A Blood Test To Detect Cancer? Some Patients Are Using Them Already.

FILE - This microscope image made available by the National Cancer Institute Center for Cancer Research in 2015 shows human colon cancer cells with the nuclei stained red. A panel of health experts wants U.S. adults to start getting regular colon cancer screenings at age 45, five years earlier than it now recommends. While overall, colon cancer rates have been declining, the draft guidelines issued Tuesday, Oct. 27, 2020, by the U.S. Preventive Services Task Force reflect a growing concern about rising rates in younger people. (NCI Center for Cancer Research via AP, File)

When her husband was undergoing cancer treatment, Cindy Perez of Southwest Ranches, Fla., learned about a new blood test that could help find early cancers. The 50-year-old said she felt fine, but her husband urged her to take the test anyway.

To her surprise, the blood test — called Galleri — came back positive. Scans revealed a small tumor in her groin and a diagnosis of mantle cell lymphoma, a rare but aggressive form of cancer. She was treated and now, two years later, she’s in remission. “For me, the test was a miracle,” she said. “A real big miracle.”

Many experts believe that such tests, which analyze substances in the blood that might indicate cancer, represent a remarkable new chapter in cancer detection. The tests may be especially useful finding “silent” cancers — such as pancreatic or ovarian cancer — which often don’t cause symptoms until the disease is advanced and more difficult to treat.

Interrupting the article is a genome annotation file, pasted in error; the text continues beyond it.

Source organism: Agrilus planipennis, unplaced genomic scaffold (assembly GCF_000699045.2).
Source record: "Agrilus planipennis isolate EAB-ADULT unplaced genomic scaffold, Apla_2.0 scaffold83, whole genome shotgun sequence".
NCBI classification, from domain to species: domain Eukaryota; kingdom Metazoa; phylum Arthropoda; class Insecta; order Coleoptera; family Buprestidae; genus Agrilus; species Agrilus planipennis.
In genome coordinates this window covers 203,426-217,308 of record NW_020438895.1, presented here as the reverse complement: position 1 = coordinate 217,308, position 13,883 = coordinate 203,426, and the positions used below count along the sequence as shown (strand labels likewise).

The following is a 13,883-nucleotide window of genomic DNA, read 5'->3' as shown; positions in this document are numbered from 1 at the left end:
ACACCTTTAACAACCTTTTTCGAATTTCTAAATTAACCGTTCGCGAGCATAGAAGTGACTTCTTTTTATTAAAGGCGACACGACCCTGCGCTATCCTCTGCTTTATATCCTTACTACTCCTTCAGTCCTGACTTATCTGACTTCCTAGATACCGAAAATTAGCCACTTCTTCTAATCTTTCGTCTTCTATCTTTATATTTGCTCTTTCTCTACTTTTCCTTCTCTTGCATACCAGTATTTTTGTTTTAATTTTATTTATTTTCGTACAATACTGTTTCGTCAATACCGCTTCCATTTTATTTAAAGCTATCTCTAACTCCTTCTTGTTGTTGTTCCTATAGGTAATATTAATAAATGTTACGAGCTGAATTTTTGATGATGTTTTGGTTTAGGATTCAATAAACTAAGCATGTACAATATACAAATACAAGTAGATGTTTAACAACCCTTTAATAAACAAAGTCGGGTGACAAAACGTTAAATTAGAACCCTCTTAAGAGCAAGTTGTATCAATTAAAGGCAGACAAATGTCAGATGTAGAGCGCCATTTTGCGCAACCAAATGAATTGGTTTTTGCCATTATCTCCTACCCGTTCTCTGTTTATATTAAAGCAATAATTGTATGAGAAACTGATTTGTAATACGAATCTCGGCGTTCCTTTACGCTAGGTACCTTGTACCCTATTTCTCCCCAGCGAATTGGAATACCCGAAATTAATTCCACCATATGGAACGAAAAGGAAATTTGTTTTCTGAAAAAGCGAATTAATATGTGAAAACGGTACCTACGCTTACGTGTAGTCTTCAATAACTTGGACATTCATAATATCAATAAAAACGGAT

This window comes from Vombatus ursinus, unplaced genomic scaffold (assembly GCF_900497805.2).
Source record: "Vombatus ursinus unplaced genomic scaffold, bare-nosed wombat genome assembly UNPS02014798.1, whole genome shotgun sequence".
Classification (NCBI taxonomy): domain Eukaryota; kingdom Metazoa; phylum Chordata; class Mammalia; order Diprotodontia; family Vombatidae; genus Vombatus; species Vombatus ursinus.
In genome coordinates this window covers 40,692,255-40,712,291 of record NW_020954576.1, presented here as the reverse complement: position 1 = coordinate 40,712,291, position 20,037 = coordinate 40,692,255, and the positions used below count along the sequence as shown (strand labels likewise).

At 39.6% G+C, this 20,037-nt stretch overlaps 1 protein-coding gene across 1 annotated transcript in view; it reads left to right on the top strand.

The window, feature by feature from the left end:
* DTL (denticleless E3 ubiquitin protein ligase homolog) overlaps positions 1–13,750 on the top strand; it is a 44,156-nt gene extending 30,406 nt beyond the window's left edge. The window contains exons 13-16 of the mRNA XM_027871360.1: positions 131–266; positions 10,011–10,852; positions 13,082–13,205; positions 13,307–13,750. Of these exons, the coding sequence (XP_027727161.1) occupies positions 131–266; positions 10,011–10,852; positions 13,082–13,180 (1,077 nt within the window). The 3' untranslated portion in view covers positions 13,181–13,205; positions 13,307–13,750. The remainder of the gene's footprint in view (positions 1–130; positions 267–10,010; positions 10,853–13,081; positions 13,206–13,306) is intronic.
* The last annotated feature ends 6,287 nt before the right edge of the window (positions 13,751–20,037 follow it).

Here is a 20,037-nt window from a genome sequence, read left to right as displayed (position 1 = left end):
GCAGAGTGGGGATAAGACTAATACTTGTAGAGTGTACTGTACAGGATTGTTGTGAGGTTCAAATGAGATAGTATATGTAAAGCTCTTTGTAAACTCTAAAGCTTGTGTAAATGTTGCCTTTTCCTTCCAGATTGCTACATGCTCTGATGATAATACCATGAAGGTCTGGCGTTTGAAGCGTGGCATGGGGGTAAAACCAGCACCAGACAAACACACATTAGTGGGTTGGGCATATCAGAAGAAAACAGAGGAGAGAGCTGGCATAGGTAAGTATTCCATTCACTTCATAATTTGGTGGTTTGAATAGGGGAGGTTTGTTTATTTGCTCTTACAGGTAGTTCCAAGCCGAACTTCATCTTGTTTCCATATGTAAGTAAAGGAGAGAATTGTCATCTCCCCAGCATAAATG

“It opens up a whole new world,” said Eric Klein, a scientist at the health-care company Grail who developed Galleri, a multi-cancer detection test. “It’s the unmet need we face in cancer.”

These new cancer detection blood tests — about 20 are in various stages of development — measure cancer “signals,” which are biological substances shed by cancers such as fragments of tumor DNA. Some can even identify the organ or tissue involved.

Technological and scientific advances in recent years, including discoveries in tumor biology, machine-learning tools and the ability to recognize circulating DNA and other substances in the blood, have made these new tests possible, experts said.

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